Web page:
The Boundaries of Religious Freedom and Pluralism
By Leo D. Lefebure
Board Trustee, Council for a Parliament of the World’s Religions
In 2007, a group of 138 Islamic scholars from a wide range of traditions issued “A Common Word between Us and You,” a public letter addressed to the leaders of the Christian world, including Pope Benedict XVI and a long list of others. The letter proposed the biblical teaching of love of God and neighbor as a common heritage uniting Jews, Christians, and Muslims, and invited further dialogue based on this shared principle. There have been a number of earlier international gatherings that have discussed this proposal at the Vatican, at Cambridge University, Yale University, and at Georgetown University. On April 24, 2013, Georgetown University, the Jesuit university in Washington, DC, which serves as the North American site for the Common Word Project, hosted the most recent Common Word Conference, focusing on “The Boundaries of Religious Pluralism and Freedom: The Devil is in the Detail.”
The opening panel, chaired by Richard Cizik of the New Evangelical Partnership for the Common Good, explored the question: “Are There Limits to Religious Freedom that Religions Agree On?” The statement introducing session proposed the premise, “Few dispute the value and centrality of religious freedom,” and then went on to pose the question of whether religious traditions can “agree to limitations on blasphemy, building churches, and missionary work.” Professor David Law of Washington University in St. Louis reflected on the question in light of globalization, noting two opposing views. According to Thomas Friedman’s model, globalization is a “happy” process of convergence upon increasingly shared values, largely those of Western constitutional democracies. According to the competing model of the late Samuel Huntington, globalization is a process of polarization with growing conflict over values that are incompatible. Law suggested that while there is some evidence for the model of convergence, there are also problems with this interpretation. Combatting the stereotype that only Muslim majority counties have blasphemy laws, Law noted that the constitution of Ireland contains laws against blasphemy. Law suggested that there are many exceptions to Friedman’s proposal, but he also rejected Huntington’s suggestion that the main polarization is the West against the “Other.”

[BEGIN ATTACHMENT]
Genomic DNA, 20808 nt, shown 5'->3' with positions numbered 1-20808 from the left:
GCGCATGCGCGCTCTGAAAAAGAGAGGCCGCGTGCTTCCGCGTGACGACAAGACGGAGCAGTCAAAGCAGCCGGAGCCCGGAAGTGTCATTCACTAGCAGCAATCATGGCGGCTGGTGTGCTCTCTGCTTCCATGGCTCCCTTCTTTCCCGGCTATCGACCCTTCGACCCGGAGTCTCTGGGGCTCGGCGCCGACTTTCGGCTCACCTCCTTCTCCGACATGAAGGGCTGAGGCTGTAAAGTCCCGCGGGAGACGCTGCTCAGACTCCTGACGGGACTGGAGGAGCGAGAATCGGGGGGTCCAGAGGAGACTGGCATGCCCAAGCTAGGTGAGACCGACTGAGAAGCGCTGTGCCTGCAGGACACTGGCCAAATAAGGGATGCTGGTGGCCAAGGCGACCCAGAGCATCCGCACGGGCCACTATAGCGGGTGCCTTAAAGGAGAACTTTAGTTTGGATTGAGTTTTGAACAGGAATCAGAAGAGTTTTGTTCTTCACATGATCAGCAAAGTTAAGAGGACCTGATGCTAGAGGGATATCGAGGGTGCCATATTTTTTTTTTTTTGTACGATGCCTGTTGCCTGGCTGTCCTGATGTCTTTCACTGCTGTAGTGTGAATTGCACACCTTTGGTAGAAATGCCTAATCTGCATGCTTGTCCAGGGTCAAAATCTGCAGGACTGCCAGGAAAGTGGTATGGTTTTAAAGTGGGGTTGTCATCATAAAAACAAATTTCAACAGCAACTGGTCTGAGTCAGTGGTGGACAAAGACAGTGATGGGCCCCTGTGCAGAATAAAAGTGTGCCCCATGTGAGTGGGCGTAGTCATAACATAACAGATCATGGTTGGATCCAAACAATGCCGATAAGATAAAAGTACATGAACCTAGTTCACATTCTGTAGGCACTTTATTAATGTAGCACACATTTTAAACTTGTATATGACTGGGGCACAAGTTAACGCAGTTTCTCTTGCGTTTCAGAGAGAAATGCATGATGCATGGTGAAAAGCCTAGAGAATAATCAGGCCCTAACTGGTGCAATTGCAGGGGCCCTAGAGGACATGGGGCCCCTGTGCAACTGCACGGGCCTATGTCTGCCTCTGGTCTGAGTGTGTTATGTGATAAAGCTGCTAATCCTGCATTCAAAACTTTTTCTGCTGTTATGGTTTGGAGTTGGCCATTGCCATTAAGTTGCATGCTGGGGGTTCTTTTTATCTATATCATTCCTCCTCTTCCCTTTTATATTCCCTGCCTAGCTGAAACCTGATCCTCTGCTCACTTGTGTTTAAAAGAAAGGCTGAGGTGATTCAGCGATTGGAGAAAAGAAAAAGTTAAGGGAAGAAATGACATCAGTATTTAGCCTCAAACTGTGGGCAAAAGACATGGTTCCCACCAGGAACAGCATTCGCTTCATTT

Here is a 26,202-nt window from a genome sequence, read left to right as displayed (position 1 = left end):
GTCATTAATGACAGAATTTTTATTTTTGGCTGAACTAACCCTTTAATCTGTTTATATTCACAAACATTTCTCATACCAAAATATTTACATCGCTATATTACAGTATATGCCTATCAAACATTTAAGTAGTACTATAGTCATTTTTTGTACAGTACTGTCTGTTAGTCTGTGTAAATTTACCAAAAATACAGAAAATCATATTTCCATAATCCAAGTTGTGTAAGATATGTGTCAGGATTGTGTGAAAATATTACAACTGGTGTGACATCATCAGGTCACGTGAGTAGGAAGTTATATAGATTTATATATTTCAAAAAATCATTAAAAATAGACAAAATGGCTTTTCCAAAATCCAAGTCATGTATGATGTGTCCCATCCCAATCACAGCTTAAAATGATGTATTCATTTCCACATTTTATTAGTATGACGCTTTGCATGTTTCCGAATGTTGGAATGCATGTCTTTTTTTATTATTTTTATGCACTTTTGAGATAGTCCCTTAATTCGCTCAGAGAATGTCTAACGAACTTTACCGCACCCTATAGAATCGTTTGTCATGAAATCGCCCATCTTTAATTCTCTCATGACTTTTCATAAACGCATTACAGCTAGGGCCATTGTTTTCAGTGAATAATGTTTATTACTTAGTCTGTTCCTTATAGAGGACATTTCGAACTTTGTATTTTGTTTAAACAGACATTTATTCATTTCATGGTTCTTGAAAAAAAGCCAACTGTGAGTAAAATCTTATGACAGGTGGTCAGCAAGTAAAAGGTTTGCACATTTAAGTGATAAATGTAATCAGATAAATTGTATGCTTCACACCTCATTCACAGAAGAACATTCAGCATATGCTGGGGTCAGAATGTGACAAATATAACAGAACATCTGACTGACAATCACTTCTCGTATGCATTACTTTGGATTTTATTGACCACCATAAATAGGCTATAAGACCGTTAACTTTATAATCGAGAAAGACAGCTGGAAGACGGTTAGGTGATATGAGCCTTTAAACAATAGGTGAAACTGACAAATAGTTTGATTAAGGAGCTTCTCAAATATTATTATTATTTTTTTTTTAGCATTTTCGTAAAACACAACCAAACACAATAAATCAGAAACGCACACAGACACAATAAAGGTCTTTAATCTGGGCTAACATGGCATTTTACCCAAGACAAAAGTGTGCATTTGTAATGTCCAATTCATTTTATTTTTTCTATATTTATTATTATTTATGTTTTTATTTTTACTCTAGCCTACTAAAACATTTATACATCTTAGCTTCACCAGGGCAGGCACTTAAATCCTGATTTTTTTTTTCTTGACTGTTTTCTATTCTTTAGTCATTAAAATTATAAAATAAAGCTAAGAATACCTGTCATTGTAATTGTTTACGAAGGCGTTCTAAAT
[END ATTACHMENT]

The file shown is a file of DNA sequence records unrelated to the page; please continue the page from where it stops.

Thomas Farr, who served as the first director of the U.S. State Department’s Office of International Religious Freedom, rejected the premise of this session that “few dispute the value and centrality of religious freedom.” Farr maintained that there is no consensus on religious freedom either in the United States or in Western Europe or in the rest of the world. He noted the controversial questions surrounding blasphemy, building churches, and proselytizing and mission activities. He strongly defended the right of religious minorities to erect houses of worship, and to share their religious views in a non-violent, non-coercive manner. He suggested that the most successful democracies allow for freedom of religious expression, including proselytism. He objected to violent responses to the expression of religious opinions. He noted the difficult but important change that the Roman Catholic Church went through in its view of religious freedom, and he cited the teaching of The Declaration on Religious Freedom (Dignitatis Humanae) of Vatican II, that the Catholic Church demands the right of religious freedom not only for itself but for every other religion.
Farid Esack, a South African Muslim theologian who is professor at the University of Johannesburg, agreed with Farr that the premise of the session was faulty. Esack proposed that the devil is not just in the detail but in the subject of religious freedom and in the notion that “religions” can agree. He said that there is no “Islam” to make an agreement; there are Muslims who can agree. He acknowledged that many in the Muslim world do not affirm the value and centrality of religious freedom. He suggested that there is often a selective application of concern for human rights, noting that during the apartheid era in South Africa, there was widespread condemnation of the practice of detention without trial; but today the United States, the United Kingdom, and other nations use this same practice because of their deep anxieties regarding terrorism. He suggested that building churches and missionary activity are embedded in a larger ideological project, and he noted that this was true of dawa activity sponsored by Saudi Arabia, Iran, and the former government of Libya, where the propagation of Islam was linked to ideology.